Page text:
Annie has cerebral palsy, with no speech and is also severely visually impaired. Her visual processing was extremely slow and she could only cope with one or two large size symbols at a time.
CALL assessment showed that the effort of trying to listen to what people were saying, think of what she might want to say, visually process a symbol display and a scanning cursor, and coordinate that with a timed switch press (by hand) all at the same time was just too much for her. Frustration ++! She turned out to be much better at using her head to hit a single switch, and to be very good at auditory scanning. By taking the need to use visual processing out of the equation, she speeded up and greatly expanded her range of vocabulary.
Annie is now 14, with cerebral palsy and no speech. She is also severely visually impaired. Annie is really sociable and funny and she understands others' language very well – she has a lot more to say than 'yes' and 'no'.
Annie attends a special school for pupils with multiple disabilities including visual impairment. Much effort had gone into helping her to use the small amount of vision she had, but her visual processing was extremely slow and she could only cope with one or two large size symbols at a time.
CALL assessment showed that the effort of trying to listen to what people were saying, think of what she might want to say, visually process a choice of symbols and a scanning cursor, and select a symbol by hitting a switch with her hand all at the same time was just too much for her. Frustration ++ !
She turned out to be much better at using her head to hit a single switch and she was an absolute 'whiz' at auditory scanning (aka 'auditory prompts'). In other words, so long as she heard a voice saying each symbol item as the cursor passed over it, she could execute an accurately timed switch press more or less faultlessly. By taking the need to use visual processing out of the equation, she speeded up and greatly expanded her range of vocabulary. Not only could she manage pages with 12 symbols/messages, she learned how to navigate from a 'Home page' to different topic pages, and back again. She found it especially enjoyable to find the page that opened with "I'm the Boss, you have to do what I say" and to command hapless staff to "do ten star jumps"!
In spite of her success, communication is very slow. Annie was therefore better served by complete messages and key words/short phrases; it was not realistic to expect her to form sentences word by word, and thus she did not need a complex device with spelling, internet connection, and all other possible bells and whistles. CALL recommended a DynaVox M3 device, with digital (recorded) voice output, operated by a single head switch, which school staff found pretty simple and user-friendly (alternatives might have been a GoTalk 32 Express; Sounding Board App for iPad).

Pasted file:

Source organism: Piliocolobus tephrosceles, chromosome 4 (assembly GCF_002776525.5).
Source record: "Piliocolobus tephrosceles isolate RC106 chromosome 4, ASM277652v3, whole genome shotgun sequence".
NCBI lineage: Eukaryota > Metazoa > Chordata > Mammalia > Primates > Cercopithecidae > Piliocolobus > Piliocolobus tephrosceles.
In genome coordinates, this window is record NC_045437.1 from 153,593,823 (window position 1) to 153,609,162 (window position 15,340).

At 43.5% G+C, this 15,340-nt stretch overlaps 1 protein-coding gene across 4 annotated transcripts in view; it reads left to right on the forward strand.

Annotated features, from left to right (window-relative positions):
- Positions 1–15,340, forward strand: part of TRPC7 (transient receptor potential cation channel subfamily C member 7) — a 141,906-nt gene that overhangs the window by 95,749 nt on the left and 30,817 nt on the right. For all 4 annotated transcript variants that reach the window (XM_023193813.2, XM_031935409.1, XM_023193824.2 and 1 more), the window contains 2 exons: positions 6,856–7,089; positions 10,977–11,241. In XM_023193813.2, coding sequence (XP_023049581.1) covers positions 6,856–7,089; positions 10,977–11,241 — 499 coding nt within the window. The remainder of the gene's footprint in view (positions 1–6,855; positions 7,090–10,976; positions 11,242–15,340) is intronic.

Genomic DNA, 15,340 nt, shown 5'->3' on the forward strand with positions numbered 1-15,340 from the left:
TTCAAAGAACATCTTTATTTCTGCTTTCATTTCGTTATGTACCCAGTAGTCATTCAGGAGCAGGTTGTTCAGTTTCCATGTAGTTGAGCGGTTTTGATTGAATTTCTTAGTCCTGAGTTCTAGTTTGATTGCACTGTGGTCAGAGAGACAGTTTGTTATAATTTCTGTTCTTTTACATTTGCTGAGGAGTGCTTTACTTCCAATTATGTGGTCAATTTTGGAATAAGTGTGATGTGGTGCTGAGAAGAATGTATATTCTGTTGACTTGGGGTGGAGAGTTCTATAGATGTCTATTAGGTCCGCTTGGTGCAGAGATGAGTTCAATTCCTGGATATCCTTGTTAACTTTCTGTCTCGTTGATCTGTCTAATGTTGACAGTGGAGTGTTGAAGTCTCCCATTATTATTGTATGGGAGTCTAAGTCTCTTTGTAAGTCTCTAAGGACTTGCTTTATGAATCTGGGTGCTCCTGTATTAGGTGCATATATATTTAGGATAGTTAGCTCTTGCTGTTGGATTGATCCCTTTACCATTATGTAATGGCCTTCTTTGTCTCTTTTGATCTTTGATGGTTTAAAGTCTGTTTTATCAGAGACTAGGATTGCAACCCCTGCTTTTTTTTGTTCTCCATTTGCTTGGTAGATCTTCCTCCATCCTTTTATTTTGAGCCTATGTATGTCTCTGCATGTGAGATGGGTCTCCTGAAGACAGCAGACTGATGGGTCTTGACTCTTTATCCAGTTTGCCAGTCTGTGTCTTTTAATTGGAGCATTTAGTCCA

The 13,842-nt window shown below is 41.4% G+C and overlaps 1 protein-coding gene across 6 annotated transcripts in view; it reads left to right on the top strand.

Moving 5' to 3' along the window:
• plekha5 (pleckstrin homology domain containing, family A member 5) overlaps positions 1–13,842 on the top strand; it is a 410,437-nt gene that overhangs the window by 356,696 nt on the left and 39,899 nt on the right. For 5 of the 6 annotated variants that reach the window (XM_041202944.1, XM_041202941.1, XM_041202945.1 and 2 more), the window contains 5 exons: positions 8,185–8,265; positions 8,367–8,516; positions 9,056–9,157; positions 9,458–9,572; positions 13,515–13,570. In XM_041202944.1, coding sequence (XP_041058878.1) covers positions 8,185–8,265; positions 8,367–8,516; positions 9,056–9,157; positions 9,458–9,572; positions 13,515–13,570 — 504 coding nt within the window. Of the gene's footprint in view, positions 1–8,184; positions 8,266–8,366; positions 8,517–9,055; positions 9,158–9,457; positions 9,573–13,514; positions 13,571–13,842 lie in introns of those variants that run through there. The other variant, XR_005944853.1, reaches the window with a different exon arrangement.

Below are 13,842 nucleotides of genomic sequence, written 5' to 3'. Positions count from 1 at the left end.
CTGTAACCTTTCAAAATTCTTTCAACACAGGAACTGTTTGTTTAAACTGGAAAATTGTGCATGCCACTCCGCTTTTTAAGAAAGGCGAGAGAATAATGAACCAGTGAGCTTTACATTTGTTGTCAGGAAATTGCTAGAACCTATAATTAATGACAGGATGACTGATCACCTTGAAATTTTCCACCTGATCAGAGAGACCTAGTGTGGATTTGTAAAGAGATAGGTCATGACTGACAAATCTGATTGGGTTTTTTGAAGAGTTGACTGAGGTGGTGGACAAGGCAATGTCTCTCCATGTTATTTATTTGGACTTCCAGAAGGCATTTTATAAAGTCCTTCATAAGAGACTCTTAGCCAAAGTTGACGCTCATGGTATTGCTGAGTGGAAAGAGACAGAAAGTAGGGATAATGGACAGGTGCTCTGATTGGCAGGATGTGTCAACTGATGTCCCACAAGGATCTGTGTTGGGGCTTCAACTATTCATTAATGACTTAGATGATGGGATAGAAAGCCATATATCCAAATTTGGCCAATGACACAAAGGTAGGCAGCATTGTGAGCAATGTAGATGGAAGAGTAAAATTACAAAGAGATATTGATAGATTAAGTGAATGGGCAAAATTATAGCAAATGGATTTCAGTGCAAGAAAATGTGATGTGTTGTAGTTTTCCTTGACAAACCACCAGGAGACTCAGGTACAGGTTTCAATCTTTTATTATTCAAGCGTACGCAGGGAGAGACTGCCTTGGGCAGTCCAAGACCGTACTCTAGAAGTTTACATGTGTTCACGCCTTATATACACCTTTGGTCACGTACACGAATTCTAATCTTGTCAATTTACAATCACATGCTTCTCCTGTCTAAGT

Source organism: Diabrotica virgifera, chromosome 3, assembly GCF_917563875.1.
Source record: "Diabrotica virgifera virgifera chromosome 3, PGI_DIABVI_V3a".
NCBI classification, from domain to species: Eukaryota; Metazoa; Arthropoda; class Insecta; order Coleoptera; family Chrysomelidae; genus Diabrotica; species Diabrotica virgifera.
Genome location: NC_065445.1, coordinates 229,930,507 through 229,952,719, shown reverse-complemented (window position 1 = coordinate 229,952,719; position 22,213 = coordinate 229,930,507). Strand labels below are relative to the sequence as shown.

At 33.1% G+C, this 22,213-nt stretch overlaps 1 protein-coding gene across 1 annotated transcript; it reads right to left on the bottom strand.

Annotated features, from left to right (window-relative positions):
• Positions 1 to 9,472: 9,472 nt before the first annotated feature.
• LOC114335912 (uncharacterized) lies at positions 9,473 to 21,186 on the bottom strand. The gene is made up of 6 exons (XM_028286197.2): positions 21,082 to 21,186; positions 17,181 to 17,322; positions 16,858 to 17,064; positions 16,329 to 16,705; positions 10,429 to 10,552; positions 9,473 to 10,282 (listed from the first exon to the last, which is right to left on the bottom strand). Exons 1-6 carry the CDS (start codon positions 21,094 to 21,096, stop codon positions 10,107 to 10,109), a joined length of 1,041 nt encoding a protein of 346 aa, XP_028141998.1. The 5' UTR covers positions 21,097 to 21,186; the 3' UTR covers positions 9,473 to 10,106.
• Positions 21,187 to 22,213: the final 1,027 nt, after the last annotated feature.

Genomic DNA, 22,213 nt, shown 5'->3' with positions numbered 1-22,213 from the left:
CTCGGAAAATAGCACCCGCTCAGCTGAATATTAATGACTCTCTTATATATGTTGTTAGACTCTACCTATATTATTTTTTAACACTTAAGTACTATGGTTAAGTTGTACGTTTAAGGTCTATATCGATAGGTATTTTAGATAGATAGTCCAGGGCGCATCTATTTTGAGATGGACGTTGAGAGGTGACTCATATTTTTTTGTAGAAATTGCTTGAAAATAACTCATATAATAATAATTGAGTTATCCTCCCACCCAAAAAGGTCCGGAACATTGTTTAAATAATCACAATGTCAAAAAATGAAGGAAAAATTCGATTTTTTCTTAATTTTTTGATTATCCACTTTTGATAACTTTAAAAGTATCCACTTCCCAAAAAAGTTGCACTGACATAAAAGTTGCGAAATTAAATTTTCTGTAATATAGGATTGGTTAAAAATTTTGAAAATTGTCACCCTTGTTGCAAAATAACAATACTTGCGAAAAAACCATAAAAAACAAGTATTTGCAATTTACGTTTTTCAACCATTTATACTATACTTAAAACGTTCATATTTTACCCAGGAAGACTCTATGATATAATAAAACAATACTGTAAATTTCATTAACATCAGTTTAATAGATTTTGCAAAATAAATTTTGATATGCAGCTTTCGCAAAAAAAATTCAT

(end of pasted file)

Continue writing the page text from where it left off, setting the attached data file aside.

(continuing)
Following CALL recommendations, purchase was rapid as Annie's local education authority had been waiting to identify an appropriate aid - just wanted to be sure it was one that would be used (having had past experience of over-complex devices that got left in cupboards…) A wheelchair mount was purchased as well, so that Annie could take her device both around the school and 'out and about' with her family – they seem to have a busy life!
Her communication is slow, there is no denying it, but Annie loves her voice output device and loves being able to speak for herself at last. However slow and effortful it seems to us, it is a huge breakthrough for her!
At the time, there had been discussion about whether blind children would get confused by a 'real person's' voice. In practice, the user didn't get confused. However, over time, it seemed that staff were struggling, and Annie is now trialling an Windows-based DynaVox V Max device, that has text to speech which is quicker to program, and that sounds more consistent than recorded speech.
For CALL, Annie's case raises two huge questions:
- Why do so many specialists still overlook the power of auditory scanning as a means of access (and continue to hammer away at what the child can't do – i.e. use vision, instead of what they can do – i.e. use hearing and linguistic ability)?
- Why is SHE so highly motivated to communicate in spite of how slow and difficult it is for her, when so many other (perhaps less heavily disabled) children seem to give up so easily or never quite 'get' the point of independent communication? (wish we could bottle it, if we could identify it!) Is it because of something in her environment - what? - maybe the fact that she has a twin as a role model and in a sense as a competitor?